MIND: Collaborate

Privilege is not in and of itself bad; what matters is what we do with privilege.

I want to live in a world where all women have access to education, and all women can earn PhD’s, if they so desire.

Privilege does not have to be negative, but we have to share our resources and take direction about how to use our privilege in ways that empower those who lack it.

Homegrown: Engaged Cultural Criticism // Bell Hooks

MIND: Unplugged

The education system is not designed to turn out thoughtful individualists, it is there to get us to work. When we come home exhausted from the inanities of our jobs we can relax in front of the inanities of the TV screen. This pattern, punctuated by birth, death and marriage and a new car, is offered to us as real life.

Children who are born into a tired world as batteries of new energy are plugged into the system as soon as possible and gradually drained away … Those who have kept their spirit find it hard to nourish it and between the ages of twenty and thirty, many are successfully emptied of all resistance.

I do not think it an exaggeration to say that most of the energy of most of the people is being diverted into a system which destroys them

Money is no antidote. If the imaginative life is to be renewed it needs its own coin.

Imagination and Reality // Jeannette Winterson

MIND: Expectations

The glass ceiling of happiness is held in place by two stout pillars, one psychological, the other biological. On the psychological level, happiness depends on expectations rather than objective conditions. We don’t become satisfied by leading a peaceful and prosperous existence. Rather, we become satisfied when reality matches our expectations.

The bad news is that as conditions improve, expectations balloon. Dramatic improvements in conditions, as humankind has experienced in recent decades, translate into greater expectations rather than greater contentment. If we don’t do something about this, our future achievements too might leave us as dissatisfied as ever.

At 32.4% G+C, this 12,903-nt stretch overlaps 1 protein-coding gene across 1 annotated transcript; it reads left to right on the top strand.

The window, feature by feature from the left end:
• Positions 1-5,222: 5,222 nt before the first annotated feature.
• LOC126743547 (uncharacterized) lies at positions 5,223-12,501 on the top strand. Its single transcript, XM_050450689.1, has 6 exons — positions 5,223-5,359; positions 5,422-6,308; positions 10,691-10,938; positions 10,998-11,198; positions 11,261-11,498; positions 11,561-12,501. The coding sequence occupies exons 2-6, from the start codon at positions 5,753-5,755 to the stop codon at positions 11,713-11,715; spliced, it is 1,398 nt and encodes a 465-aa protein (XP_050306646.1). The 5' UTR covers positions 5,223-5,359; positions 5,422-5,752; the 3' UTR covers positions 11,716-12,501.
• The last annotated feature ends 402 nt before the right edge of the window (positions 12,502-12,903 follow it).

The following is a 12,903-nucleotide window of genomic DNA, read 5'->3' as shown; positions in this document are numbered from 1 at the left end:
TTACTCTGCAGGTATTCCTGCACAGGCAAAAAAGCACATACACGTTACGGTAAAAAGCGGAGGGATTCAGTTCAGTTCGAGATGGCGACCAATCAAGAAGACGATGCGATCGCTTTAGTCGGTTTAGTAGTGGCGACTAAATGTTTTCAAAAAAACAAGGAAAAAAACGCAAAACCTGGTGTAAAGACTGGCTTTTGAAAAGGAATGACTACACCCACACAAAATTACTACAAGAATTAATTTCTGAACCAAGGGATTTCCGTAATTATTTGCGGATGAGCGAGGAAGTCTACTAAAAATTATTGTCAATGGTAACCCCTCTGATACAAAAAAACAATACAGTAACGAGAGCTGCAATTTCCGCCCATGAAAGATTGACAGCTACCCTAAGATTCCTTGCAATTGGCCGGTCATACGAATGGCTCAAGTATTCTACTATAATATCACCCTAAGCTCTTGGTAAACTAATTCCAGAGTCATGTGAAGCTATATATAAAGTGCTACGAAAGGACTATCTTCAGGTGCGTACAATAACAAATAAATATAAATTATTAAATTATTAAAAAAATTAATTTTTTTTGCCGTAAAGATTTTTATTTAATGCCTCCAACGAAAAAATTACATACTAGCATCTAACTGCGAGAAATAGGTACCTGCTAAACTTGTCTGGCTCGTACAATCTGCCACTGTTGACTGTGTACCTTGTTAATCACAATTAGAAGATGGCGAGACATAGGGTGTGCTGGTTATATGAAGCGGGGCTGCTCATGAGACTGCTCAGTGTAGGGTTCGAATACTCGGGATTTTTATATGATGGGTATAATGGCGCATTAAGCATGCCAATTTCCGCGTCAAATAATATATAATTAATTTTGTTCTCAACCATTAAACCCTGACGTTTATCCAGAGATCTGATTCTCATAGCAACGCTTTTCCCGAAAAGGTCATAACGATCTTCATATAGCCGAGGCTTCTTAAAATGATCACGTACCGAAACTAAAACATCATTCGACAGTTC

Homo Deus: A Brief History of Tomorrow // Yuval Noah Harari

MIND: Autopilot

“I remember saying things, but I have no idea what was said.
It was generally a friendly conversation.”

Associated Press reporter Jack Sullivan, attempting to recount a 3 A.M. exchange we had at a dinner party and inadvertently describing the past ten years of my life.

Sex, Drugs, and Cocoa Puffs: A Low Culture Manifesto // Chuck Klosterman

MIND: Conformity

Society is commonly too cheap. We meet at very short intervals, not having had time to acquire any new value for each other.

We meet at meals three times a day, and give each other a new taste of that musty old cheese that we are. We have had to agree on a certain set of rules, called etiquette and politeness, to make this frequent meeting tolerable and that we need not come to open war.

We meet at the post office, and at the sociable, and at the fireside every night; we live thick and are in each other’s way, and stumble over one another, and I think that we thus lose some respect for one another.

Walden // Henry David Thoreau